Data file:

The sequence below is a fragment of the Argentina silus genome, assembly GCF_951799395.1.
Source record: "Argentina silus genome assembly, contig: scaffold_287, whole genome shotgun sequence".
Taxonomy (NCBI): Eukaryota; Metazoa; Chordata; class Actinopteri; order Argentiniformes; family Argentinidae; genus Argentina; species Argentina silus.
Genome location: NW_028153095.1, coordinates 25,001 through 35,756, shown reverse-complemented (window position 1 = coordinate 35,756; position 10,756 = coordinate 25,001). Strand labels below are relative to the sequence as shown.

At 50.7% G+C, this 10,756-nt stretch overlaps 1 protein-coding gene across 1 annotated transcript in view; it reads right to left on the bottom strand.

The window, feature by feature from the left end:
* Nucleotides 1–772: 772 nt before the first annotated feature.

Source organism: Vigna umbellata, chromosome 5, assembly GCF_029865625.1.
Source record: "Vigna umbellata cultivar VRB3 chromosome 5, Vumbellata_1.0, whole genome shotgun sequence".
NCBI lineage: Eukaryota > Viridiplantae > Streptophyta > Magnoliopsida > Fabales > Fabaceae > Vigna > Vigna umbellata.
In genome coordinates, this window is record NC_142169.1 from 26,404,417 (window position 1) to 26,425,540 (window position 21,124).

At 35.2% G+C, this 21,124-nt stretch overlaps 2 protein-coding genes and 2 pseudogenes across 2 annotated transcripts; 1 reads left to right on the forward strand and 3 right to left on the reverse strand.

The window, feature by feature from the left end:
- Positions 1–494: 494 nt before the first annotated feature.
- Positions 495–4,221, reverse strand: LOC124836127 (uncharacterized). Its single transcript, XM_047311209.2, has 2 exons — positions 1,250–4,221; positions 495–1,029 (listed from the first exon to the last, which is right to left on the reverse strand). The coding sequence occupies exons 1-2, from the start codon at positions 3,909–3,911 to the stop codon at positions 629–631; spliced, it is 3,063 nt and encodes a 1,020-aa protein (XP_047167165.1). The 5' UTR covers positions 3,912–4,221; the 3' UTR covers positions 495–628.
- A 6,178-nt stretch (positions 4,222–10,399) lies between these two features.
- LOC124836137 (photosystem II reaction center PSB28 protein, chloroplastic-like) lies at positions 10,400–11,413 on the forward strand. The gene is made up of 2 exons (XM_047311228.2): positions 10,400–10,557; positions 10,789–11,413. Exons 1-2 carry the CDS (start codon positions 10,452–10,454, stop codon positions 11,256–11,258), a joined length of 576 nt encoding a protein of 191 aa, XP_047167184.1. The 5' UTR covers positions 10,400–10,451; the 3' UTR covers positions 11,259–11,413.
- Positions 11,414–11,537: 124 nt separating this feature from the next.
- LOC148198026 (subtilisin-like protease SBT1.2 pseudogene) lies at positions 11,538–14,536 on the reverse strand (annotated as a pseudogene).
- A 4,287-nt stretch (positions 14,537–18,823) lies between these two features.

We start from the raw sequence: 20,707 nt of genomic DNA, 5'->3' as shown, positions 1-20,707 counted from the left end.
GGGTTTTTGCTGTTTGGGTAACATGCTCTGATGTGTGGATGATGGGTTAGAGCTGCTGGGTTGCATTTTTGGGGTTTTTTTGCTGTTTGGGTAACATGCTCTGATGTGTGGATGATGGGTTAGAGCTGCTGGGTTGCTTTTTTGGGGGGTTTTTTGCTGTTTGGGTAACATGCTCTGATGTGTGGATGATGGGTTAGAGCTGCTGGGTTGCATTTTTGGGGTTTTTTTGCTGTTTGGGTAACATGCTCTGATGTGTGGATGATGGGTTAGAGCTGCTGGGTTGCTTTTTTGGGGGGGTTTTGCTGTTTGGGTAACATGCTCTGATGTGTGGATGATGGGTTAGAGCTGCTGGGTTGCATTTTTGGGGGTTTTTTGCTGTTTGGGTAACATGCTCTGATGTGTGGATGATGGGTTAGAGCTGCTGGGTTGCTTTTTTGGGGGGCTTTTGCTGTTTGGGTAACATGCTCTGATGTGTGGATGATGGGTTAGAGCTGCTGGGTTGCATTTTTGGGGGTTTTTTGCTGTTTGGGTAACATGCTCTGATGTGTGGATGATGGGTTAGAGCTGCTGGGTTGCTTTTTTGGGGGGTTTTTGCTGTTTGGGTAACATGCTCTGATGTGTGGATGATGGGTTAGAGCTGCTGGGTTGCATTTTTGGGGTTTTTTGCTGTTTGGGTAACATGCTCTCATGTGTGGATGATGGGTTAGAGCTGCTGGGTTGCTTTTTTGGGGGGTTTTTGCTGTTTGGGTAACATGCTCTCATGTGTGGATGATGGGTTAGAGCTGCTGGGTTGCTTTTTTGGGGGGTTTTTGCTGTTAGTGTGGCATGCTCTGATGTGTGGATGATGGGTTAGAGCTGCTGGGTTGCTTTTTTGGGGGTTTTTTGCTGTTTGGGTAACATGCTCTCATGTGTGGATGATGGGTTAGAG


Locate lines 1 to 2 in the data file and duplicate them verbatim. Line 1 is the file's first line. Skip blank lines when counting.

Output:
The sequence below is a fragment of the Argentina silus genome, assembly GCF_951799395.1.
Source record: "Argentina silus genome assembly, contig: scaffold_287, whole genome shotgun sequence".